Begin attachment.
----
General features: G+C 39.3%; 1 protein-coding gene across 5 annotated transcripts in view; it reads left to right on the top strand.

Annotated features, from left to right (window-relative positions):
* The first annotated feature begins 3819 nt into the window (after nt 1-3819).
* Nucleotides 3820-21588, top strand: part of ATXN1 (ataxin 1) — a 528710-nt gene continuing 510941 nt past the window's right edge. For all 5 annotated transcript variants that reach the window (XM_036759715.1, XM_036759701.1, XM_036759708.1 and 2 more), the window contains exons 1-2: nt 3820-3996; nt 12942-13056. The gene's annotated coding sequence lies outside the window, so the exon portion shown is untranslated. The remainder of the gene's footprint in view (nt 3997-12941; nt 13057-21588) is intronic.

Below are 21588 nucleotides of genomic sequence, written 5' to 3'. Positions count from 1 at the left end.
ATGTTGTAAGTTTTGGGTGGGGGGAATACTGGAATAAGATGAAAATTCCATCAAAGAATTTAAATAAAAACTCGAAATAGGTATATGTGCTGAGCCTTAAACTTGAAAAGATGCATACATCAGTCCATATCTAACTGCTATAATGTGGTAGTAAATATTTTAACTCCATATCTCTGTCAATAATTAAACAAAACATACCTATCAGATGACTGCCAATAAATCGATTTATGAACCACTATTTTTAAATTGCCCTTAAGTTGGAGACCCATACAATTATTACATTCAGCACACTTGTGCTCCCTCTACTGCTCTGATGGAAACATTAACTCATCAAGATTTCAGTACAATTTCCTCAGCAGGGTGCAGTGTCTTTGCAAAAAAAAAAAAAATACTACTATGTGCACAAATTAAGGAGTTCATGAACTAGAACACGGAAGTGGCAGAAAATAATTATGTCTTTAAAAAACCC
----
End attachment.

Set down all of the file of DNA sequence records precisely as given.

General features: G+C 39.3%; 1 protein-coding gene across 5 annotated transcripts in view; it reads left to right on the top strand.

Annotated features, from left to right (window-relative positions):
* The first annotated feature begins 3819 nt into the window (after nt 1-3819).
* Nucleotides 3820-21588, top strand: part of ATXN1 (ataxin 1) — a 528710-nt gene continuing 510941 nt past the window's right edge. For all 5 annotated transcript variants that reach the window (XM_036759715.1, XM_036759701.1, XM_036759708.1 and 2 more), the window contains exons 1-2: nt 3820-3996; nt 12942-13056. The gene's annotated coding sequence lies outside the window, so the exon portion shown is untranslated. The remainder of the gene's footprint in view (nt 3997-12941; nt 13057-21588) is intronic.

Below are 21588 nucleotides of genomic sequence, written 5' to 3'. Positions count from 1 at the left end.
ATGTTGTAAGTTTTGGGTGGGGGGAATACTGGAATAAGATGAAAATTCCATCAAAGAATTTAAATAAAAACTCGAAATAGGTATATGTGCTGAGCCTTAAACTTGAAAAGATGCATACATCAGTCCATATCTAACTGCTATAATGTGGTAGTAAATATTTTAACTCCATATCTCTGTCAATAATTAAACAAAACATACCTATCAGATGACTGCCAATAAATCGATTTATGAACCACTATTTTTAAATTGCCCTTAAGTTGGAGACCCATACAATTATTACATTCAGCACACTTGTGCTCCCTCTACTGCTCTGATGGAAACATTAACTCATCAAGATTTCAGTACAATTTCCTCAGCAGGGTGCAGTGTCTTTGCAAAAAAAAAAAAAATACTACTATGTGCACAAATTAAGGAGTTCATGAACTAGAACACGGAAGTGGCAGAAAATAATTATGTCTTTAAAAAACCC